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Sexually-Transmitted Chlamydia Was Most Common Disease Last Year

Chlamydia, a sexually transmitted infection tracked across the country for the first time last year, was the most common infectious disease plaguing Americans in 1995, the government said Thursday.

Gonorrhea and AIDS came in second and third on the annual list, according to the Centers for Disease Control and Prevention.

“There were not a lot of surprises here,” said Dr. Denise Koo, a CDC medical epidemiologist. “But I think it backs up our message about safe sex. People need to be careful about their sexual activity.”

In 1995, there were 477,638 reported cases of chlamydia, a parasite that often has no symptoms but, if left untreated, can lead to infertility and tubal pregnancies. This is the first year state epidemiologists decided to include it in the national report.

Gonorrhea, the most commonly reported disease in 1994, fell to the No. 2 spot with 392,848 cases in the United States last year, compared to 418,068 cases in 1994.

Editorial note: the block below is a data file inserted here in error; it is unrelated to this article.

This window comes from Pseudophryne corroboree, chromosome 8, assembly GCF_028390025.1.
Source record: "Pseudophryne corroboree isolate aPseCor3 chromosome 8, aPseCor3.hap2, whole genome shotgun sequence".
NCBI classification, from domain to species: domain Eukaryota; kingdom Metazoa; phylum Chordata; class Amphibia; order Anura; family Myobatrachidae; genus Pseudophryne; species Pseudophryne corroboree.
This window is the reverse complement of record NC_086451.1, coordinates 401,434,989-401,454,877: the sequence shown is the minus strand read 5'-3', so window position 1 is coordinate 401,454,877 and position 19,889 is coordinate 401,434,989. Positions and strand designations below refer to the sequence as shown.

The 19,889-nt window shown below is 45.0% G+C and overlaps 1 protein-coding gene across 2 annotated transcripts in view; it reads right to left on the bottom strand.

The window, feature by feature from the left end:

AIDS, No. 2 last year, also dropped with 71,547 cases reported in 1995, compared with 78,279 cases the year before, the report said.

Those three, plus syphilis and hepatitis B, accounted for 87 percent of the total number of cases caused by the top 10 maladies, the report said.

Chlamydia was more commonly reported among women, striking 383,956 last year, while gonorrhea and AIDS were reported more by men, with 203,563 and 58,007 cases respectively.

“AIDS has, from the beginning, been more commonly reported among men so that is not a large surprise,” Koo said.

Salmonella poisoning and a painful bowel infection called shigellosis were the most common germs infecting children younger than 5. Tuberculosis was tops among those 65 and older.

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